1. Stories of integration: migrant women in Europe

María Ligia Uribe: land cultivation and political participation as experiences of integration


By Yoselina Guevara López

Ligia walks with a slender step, she knows every street in the area where she lives in Brussels. In a moment we leave behind the rumor of the cars and enter the quietness of the forest, the “Park Keyembempt, Commune D’uccle”, changes the atmosphere and does not seem to be so close to the city. The path crosses places that call to rest, to calm, to the harmony of man with nature.

“My friend, we are fighting for this forest, because they want to build some buildings with rooms and destroy this green lung. But we are not going to allow it. There are many empty buildings in the center of Brussels, office buildings, that architects can remodel and convert into housing. You can’t lose this habitat of birds, of squirrels, of flowers, you must come in spring to see how many flowers grow here. it’s beautiful!”

It is autumn and the low temperatures are beginning to be felt, people stroll, greet us, we respond and give a smile, something unites us, perhaps it is the love for this nature that kindly gives us its calm. A group of children with disabilities also take advantage of the sun’s rays to walk in the company of their teacher. Ligia tells me about her life in Colombia, her native country. A life full of experiences, some positive and others that marked her departure from the country.

“In my country of origin, I was a teacher for many years in the agricultural collectives (Mingas). At that time we organized ourselves into collectives, both the teachers and the families of the farmers to whom we gave classes. That is one of the things I miss from my country, the solidarity and the collective work. In this sense, I try to continue that experience of solidarity here in Belgium, with the people who arrive as migrants from Colombia, Latin America and even from other countries”.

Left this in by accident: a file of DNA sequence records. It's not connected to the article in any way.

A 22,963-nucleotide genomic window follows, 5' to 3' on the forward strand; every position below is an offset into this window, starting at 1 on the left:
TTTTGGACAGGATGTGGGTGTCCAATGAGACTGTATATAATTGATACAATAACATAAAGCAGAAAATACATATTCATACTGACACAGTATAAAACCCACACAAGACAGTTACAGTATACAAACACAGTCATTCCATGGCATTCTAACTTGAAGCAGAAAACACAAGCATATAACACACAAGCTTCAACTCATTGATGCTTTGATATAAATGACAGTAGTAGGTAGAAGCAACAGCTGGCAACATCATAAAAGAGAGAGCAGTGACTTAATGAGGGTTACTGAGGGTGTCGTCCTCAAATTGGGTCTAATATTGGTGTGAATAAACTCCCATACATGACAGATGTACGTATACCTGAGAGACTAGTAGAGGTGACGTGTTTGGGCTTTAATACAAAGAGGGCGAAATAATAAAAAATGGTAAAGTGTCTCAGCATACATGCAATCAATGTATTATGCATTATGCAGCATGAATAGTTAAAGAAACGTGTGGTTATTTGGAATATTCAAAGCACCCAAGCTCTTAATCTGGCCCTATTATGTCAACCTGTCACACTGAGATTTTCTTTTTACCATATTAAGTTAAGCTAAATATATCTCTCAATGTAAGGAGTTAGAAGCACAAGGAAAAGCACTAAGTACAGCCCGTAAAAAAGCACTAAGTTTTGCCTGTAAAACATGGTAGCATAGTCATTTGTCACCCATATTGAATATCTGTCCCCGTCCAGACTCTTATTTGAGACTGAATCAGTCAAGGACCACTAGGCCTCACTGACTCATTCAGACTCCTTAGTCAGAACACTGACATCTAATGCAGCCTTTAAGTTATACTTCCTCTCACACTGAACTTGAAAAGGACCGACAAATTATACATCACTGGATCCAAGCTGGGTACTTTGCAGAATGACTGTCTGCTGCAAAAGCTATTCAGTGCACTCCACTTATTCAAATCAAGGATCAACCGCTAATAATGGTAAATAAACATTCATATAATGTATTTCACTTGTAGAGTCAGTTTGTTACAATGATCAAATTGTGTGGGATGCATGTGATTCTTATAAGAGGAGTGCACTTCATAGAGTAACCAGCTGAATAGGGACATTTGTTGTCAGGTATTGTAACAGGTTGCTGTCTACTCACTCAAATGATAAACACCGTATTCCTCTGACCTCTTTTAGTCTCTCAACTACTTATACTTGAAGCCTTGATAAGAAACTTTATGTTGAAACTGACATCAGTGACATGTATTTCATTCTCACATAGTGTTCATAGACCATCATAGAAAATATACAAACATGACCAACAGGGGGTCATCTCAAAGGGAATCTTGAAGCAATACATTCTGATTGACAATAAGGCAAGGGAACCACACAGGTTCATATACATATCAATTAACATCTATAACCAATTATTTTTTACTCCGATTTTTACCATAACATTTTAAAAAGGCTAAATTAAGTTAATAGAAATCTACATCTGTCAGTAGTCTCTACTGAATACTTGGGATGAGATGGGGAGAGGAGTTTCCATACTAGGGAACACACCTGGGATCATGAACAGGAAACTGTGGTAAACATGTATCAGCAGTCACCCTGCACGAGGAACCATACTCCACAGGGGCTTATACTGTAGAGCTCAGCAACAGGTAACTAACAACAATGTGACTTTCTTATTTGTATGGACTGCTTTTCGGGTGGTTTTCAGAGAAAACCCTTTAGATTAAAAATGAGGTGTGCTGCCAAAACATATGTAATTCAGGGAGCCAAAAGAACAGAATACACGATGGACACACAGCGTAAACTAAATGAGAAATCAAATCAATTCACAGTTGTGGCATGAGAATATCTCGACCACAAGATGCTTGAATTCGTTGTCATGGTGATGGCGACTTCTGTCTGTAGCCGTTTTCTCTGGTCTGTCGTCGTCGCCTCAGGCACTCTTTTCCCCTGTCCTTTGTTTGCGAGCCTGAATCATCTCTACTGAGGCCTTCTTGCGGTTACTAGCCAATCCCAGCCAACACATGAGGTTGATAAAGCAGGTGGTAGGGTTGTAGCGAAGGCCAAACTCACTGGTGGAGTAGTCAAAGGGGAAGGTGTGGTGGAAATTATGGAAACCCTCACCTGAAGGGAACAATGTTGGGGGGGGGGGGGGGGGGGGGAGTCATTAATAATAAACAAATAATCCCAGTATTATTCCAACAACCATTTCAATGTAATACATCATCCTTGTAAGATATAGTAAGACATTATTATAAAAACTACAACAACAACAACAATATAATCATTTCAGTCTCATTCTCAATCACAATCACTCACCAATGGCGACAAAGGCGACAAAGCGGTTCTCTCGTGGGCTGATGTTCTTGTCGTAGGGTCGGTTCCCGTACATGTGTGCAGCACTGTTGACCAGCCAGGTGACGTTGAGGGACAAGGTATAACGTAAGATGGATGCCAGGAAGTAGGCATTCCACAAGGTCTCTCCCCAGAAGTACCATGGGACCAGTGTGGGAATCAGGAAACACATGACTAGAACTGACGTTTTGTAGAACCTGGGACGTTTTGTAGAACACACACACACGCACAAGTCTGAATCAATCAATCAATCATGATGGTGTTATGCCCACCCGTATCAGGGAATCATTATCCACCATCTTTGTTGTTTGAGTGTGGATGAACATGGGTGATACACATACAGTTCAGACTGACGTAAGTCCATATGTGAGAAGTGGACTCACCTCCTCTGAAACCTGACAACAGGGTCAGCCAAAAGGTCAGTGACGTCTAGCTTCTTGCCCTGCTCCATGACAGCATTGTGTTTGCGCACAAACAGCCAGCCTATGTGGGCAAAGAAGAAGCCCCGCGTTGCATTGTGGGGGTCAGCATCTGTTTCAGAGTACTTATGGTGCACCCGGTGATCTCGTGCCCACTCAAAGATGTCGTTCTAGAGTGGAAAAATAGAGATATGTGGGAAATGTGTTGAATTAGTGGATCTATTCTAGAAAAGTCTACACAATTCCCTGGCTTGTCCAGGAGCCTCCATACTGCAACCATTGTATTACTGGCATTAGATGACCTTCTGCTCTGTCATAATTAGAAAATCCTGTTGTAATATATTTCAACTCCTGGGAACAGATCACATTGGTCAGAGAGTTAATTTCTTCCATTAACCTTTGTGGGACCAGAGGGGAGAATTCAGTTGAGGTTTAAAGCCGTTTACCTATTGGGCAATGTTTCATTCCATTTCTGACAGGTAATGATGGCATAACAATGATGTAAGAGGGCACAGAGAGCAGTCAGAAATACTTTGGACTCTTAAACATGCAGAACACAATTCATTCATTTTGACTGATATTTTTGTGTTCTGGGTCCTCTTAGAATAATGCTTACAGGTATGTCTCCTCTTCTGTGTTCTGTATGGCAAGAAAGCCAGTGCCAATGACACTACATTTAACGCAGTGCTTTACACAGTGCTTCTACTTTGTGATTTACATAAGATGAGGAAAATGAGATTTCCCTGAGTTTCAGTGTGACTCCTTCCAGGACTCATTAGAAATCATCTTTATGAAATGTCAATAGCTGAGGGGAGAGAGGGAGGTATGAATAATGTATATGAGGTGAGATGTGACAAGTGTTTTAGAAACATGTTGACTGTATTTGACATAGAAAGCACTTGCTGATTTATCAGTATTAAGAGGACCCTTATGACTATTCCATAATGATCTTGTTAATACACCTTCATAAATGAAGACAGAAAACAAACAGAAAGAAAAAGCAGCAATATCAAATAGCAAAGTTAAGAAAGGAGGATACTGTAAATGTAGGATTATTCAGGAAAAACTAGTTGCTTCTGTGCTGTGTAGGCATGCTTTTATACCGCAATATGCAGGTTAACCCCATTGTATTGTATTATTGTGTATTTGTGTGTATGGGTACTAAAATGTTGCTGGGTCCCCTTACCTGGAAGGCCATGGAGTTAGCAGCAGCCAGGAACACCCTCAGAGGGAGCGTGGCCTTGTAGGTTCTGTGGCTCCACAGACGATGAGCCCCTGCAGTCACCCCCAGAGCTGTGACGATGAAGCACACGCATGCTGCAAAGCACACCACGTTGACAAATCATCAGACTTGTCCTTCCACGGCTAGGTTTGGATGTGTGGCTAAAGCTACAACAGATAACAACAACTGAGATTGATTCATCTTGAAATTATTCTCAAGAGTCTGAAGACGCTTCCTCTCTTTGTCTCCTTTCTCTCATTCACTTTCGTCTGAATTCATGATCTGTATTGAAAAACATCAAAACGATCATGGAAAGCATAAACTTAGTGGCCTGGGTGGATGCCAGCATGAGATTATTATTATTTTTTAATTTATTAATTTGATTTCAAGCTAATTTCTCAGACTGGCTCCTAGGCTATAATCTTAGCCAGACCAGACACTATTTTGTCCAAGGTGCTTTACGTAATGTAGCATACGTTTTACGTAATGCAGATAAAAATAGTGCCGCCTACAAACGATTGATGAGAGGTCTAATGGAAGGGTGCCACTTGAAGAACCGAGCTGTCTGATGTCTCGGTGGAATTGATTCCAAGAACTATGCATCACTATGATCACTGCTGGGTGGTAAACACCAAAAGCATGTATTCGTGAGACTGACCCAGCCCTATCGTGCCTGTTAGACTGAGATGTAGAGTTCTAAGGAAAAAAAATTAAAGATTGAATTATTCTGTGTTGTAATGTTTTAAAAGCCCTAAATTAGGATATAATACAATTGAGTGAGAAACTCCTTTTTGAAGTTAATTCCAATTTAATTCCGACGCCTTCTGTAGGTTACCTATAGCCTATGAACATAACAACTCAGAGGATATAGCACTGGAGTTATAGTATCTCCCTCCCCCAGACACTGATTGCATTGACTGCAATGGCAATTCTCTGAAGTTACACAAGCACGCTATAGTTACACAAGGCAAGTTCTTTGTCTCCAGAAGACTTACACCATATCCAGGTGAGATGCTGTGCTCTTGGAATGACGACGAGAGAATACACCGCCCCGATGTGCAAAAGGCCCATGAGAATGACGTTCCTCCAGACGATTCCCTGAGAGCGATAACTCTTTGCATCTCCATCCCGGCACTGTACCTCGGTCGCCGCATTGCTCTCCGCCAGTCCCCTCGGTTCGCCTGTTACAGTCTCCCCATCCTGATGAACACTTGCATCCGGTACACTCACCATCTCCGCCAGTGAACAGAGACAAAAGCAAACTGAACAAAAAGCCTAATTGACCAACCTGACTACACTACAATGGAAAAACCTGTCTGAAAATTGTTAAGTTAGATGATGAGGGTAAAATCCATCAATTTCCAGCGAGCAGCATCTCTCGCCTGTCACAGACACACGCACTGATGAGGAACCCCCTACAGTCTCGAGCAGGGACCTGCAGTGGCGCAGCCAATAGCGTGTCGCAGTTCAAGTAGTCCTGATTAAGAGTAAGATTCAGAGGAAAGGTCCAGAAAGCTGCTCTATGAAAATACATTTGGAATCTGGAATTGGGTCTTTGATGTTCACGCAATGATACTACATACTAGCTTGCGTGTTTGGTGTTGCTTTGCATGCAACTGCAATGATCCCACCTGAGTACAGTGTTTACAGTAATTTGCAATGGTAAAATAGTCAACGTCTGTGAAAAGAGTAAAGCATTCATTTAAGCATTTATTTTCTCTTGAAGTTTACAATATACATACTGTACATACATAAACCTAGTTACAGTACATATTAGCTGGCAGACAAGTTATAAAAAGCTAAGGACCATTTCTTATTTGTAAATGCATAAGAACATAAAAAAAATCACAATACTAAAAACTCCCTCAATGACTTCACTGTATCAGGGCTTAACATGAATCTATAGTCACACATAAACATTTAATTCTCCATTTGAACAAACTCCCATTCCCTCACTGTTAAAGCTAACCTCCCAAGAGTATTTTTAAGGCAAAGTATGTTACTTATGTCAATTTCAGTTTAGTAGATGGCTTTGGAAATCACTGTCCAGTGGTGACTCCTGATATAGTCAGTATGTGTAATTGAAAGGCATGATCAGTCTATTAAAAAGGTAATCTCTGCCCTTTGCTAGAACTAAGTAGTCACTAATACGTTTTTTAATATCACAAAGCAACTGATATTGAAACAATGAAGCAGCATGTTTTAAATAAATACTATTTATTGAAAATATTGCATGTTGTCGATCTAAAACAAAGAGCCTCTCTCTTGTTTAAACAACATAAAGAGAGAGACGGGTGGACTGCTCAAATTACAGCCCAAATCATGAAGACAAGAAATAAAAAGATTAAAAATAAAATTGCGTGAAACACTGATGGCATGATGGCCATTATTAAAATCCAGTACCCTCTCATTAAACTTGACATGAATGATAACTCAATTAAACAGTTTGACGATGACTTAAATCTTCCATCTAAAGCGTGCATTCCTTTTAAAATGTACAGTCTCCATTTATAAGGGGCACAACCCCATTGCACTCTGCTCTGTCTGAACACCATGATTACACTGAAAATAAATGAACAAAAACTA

After crossing the forest, we finally arrived at their vegetable garden, a community farming experience, which stems from the initiative of “Bruxelles Environnement”. A piece of land of 6 by 30 meters, where Ligia and her two children grow many of the vegetables and greens they eat in their daily diet. There are more than 10 family gardens, in a model of urban agriculture that respects the environment with the non-use of fertilizers harmful to health, with the planting of flowers for the preservation of bees, birds and butterflies, with the cultivation of healthy food free of toxic substances.